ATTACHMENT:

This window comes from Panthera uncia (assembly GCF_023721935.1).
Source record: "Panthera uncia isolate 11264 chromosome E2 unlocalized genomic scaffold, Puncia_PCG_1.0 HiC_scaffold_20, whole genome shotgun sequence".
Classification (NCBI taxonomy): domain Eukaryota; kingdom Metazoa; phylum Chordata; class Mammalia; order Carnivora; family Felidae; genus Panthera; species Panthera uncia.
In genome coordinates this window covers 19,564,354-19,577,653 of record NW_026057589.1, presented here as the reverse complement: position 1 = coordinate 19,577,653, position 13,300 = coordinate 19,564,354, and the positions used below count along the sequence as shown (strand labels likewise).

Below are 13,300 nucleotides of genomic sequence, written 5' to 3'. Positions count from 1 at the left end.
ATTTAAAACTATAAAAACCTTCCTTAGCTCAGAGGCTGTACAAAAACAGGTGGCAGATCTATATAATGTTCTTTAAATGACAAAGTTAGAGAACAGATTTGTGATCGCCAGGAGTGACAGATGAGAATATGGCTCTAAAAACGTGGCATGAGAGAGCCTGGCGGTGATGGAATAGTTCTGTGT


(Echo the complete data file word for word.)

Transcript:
This window comes from Panthera uncia (assembly GCF_023721935.1).
Source record: "Panthera uncia isolate 11264 chromosome E2 unlocalized genomic scaffold, Puncia_PCG_1.0 HiC_scaffold_20, whole genome shotgun sequence".
Classification (NCBI taxonomy): domain Eukaryota; kingdom Metazoa; phylum Chordata; class Mammalia; order Carnivora; family Felidae; genus Panthera; species Panthera uncia.
In genome coordinates this window covers 19,564,354-19,577,653 of record NW_026057589.1, presented here as the reverse complement: position 1 = coordinate 19,577,653, position 13,300 = coordinate 19,564,354, and the positions used below count along the sequence as shown (strand labels likewise).

Below are 13,300 nucleotides of genomic sequence, written 5' to 3'. Positions count from 1 at the left end.
ATTTAAAACTATAAAAACCTTCCTTAGCTCAGAGGCTGTACAAAAACAGGTGGCAGATCTATATAATGTTCTTTAAATGACAAAGTTAGAGAACAGATTTGTGATCGCCAGGAGTGACAGATGAGAATATGGCTCTAAAAACGTGGCATGAGAGAGCCTGGCGGTGATGGAATAGTTCTGTGT